ISSN 0439-755X
CN 11-1911/B

Acta Psychologica Sinica ›› 2023, Vol. 55 ›› Issue (3): 406-420.doi: 10.3724/SP.J.1041.2023.00406

• Special Issue on “Psychological Characteristics and Behaviors of Chinese People in Response to Crisis and Challenges” • Previous Articles     Next Articles

Equalitarianism and wealth in China: Changes in perceptions of fairness

WANG Junxiu1,2(), LIU Yangyang3   

  1. 1Institute of Sociology, Chinese Academy of Social Sciences, Beijing 10073, China
    2School of Psychology, Inner Mongolia Normal University, Huhhot 011517, China
    3School of Marxism, Binzhou University, Binzhou 271000, China
  • Published:2023-03-25 Online:2022-12-22
  • Contact: WANG Junxiu


The eradication of absolute poverty is an important measure of progress in achieving social equality in China, where common prosperity is the main social goal. However, since the founding of modern-day China, it has not only changed from poverty to wealth, but also from addressing imbalances between the rich and poor to an uneven distribution of wealth. The great changes seen over the past century in China have impacted people who have adhered to the idea of equality between the rich and the poor for thousands of years, resulting in a psychological crisis of fairness. A sense of fairness is a subjective response to social equality, which is bound to fluctuate with changes in the distribution of wealth. Therefore, combined with dramatic social changes in recent decades, this paper discusses changes in residents’ sense of fairness and explores the path to resolving this equity crisis.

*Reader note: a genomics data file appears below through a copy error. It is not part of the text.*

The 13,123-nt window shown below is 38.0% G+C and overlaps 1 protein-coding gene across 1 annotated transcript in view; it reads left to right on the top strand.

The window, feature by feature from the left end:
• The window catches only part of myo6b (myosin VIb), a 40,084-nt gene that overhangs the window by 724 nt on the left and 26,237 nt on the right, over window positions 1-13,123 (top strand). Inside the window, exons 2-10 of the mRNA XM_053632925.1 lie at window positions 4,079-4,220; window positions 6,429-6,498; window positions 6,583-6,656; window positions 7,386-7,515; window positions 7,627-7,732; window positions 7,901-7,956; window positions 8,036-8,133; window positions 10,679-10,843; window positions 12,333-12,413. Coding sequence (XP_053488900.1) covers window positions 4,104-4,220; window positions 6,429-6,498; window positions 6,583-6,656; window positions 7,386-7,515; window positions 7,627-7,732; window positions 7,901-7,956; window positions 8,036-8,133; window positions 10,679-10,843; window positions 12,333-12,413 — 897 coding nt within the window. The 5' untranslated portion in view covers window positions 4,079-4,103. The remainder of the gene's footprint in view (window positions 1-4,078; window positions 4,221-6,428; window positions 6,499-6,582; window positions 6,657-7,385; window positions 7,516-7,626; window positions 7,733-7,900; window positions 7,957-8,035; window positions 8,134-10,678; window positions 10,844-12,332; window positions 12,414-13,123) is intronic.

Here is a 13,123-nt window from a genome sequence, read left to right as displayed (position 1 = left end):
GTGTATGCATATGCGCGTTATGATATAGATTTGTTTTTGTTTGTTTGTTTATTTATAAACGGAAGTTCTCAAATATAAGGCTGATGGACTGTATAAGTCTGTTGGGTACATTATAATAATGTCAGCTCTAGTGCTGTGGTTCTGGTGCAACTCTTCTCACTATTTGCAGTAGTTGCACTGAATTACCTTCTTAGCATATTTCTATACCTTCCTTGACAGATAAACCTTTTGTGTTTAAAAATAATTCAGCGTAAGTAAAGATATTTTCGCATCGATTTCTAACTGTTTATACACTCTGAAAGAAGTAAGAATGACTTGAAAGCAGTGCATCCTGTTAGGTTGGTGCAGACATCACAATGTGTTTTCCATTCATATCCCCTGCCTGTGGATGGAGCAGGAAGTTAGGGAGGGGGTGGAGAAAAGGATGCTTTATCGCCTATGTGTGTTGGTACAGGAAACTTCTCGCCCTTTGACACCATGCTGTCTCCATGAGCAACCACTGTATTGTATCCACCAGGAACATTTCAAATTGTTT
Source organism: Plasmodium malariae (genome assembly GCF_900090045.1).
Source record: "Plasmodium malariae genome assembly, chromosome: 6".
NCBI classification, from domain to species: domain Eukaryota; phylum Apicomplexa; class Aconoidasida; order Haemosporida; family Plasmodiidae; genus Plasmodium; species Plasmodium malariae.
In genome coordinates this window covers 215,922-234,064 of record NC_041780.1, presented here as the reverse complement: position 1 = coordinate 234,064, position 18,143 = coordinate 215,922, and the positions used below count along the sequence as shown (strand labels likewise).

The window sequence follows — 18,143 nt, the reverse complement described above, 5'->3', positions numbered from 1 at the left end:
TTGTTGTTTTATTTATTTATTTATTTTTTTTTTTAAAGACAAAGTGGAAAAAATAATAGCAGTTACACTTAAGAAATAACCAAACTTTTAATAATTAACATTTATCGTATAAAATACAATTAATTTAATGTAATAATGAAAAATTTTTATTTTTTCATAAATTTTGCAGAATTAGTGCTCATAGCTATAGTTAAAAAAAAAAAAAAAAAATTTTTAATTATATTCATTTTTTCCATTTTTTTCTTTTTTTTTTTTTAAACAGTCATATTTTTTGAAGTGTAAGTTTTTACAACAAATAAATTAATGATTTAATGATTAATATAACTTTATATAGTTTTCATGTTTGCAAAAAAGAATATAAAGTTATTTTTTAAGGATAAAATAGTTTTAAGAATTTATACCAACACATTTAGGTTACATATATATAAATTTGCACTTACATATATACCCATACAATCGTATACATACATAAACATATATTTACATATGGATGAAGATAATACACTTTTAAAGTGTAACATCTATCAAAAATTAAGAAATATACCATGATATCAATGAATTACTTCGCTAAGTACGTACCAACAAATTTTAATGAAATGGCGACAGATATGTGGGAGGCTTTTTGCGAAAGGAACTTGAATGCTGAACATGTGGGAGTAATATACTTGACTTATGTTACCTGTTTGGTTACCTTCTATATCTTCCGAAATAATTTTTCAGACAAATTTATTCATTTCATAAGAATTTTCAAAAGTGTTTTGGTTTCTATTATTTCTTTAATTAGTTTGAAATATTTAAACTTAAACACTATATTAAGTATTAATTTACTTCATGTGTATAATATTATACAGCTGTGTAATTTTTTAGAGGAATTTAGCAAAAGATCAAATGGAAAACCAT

Based on the data of the Comprehensive Survey of Chinese Society (CGSS) conducted by Renmin University in China and the survey of social conditions conducted by the Chinese Academy of Social Sciences (CSS) from 2006 to 2017, this study examines cross-sectional data spanning ten years. The hierarchical age-period-cohort model (HAPC) is used to analyze trends in changes in Chinese people’s sense of fairness in three-time dimensions: age, period, and birth cohort.

The study found that sense of fairness has a significant time effect in China. (1) The sense of fairness among middle-aged adults was lower than among younger and older adults (Figure 1). (2) The sense of fairness was high in 2008, trended lower from 2010 to 2013, and started to rise again after 2015 (Figure 2). (3) Before the founding of the People’s Republic of China, the sense of fairness of the birth cohort was low. The sense of fairness of the birth cohort was high in the early days of the founding of the People’s Republic of China, but it has been lower since the birth cohort of 1953. In the early 1960s, the sense of fairness in the birth cohort rebounded, but after that, it continued to decline. The sense of fairness was the lowest after 1980, but there has been a sharp upward trend since 1990 (Figure 3). (4) There are significant differences in perceptions of fairness between urban and rural areas and level of education.

This study found that although economic growth has been significant, wealth distribution has not been equitable, and that economic growth alone cannot improve social equity. These two variables jointly affect people’s sense of fairness. Under certain conditions, people do not suffer from scarcity but suffer from inequality. Addressing scarcity is the basis for improving the sense of social fairness. If the distribution system is unjust, people’s sense of fairness will be even lower. After eradicating poverty, a wealth distribution system would have obvious benefits for improving the sense of fairness. This conclusion is instructive for the implementation of China’s common prosperity policy.

Key words: sense of fairness, equal distribution of wealth, social change, hierarchical age-period-cohort model